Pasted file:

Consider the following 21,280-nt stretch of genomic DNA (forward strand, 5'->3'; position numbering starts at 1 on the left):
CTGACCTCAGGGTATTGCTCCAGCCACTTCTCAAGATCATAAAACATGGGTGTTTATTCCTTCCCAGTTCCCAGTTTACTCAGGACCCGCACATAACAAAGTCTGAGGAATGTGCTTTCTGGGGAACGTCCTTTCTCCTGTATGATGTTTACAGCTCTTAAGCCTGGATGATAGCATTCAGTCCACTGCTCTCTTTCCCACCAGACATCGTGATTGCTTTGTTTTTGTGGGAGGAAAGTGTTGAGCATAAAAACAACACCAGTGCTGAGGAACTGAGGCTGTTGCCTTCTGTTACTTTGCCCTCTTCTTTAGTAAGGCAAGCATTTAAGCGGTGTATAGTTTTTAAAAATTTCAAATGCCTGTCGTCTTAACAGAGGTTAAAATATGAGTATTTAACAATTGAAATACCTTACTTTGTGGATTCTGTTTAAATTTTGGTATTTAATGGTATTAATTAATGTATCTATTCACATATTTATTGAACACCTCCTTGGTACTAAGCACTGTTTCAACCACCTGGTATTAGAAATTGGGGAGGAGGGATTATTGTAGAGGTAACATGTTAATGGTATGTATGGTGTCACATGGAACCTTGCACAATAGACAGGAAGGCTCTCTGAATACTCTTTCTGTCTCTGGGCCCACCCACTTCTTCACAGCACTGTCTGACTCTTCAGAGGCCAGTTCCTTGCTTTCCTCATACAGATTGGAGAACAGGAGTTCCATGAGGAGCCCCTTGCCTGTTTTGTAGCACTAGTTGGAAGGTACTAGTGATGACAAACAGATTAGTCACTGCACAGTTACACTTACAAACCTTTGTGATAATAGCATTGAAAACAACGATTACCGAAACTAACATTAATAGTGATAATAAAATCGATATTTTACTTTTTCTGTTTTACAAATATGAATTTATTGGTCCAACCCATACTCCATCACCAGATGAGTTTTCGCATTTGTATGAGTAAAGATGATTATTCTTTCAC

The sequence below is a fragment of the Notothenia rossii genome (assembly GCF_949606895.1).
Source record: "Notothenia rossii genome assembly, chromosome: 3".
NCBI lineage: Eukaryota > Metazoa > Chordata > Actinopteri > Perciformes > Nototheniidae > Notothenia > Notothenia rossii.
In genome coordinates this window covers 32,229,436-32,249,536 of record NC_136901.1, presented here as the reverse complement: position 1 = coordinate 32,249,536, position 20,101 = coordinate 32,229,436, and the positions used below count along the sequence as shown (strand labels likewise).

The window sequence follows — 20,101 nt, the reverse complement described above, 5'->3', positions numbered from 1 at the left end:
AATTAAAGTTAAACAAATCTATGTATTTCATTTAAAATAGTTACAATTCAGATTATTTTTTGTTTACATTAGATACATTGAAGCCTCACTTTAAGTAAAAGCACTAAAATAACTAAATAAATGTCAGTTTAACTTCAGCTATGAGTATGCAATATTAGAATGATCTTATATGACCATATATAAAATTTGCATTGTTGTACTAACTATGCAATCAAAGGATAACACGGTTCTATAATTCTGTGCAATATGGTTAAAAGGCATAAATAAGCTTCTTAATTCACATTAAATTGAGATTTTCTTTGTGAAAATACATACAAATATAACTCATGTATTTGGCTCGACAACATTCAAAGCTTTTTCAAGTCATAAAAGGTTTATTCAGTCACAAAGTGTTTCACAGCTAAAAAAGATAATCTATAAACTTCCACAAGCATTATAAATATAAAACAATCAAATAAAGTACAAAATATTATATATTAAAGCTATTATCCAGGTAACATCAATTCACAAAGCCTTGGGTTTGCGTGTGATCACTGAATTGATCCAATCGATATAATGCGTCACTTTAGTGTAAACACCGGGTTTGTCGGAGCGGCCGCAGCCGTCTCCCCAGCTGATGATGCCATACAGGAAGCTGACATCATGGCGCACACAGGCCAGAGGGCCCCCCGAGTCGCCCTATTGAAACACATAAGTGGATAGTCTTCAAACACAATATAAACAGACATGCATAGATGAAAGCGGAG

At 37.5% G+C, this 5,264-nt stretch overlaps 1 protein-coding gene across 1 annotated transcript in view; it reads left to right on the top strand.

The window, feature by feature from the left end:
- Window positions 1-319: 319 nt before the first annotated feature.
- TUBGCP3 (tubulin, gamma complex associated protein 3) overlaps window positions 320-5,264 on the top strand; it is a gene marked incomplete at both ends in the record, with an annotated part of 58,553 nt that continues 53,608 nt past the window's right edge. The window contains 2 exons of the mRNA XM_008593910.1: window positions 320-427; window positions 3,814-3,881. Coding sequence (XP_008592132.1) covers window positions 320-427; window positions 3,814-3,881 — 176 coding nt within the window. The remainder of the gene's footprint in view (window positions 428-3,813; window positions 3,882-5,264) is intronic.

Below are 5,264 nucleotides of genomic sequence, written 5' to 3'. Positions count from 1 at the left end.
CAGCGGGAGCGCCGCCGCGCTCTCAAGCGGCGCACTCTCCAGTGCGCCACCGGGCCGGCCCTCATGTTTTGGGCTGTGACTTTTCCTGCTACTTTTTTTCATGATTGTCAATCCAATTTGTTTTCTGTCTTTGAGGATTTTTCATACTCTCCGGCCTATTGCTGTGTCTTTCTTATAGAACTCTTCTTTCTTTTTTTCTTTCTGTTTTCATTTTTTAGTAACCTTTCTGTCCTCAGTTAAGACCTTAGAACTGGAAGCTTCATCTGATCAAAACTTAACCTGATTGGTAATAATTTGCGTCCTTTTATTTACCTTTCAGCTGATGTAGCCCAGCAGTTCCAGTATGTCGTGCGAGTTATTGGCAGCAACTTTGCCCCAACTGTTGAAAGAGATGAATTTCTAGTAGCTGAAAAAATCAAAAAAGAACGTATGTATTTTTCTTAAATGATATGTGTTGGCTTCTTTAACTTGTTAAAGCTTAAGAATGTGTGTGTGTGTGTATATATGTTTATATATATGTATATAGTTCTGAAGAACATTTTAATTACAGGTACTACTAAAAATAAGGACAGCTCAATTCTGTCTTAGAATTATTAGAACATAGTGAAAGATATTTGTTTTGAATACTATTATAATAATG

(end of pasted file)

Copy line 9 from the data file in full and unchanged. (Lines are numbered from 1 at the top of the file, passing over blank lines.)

At 37.5% G+C, this 5,264-nt stretch overlaps 1 protein-coding gene across 1 annotated transcript in view; it reads left to right on the top strand.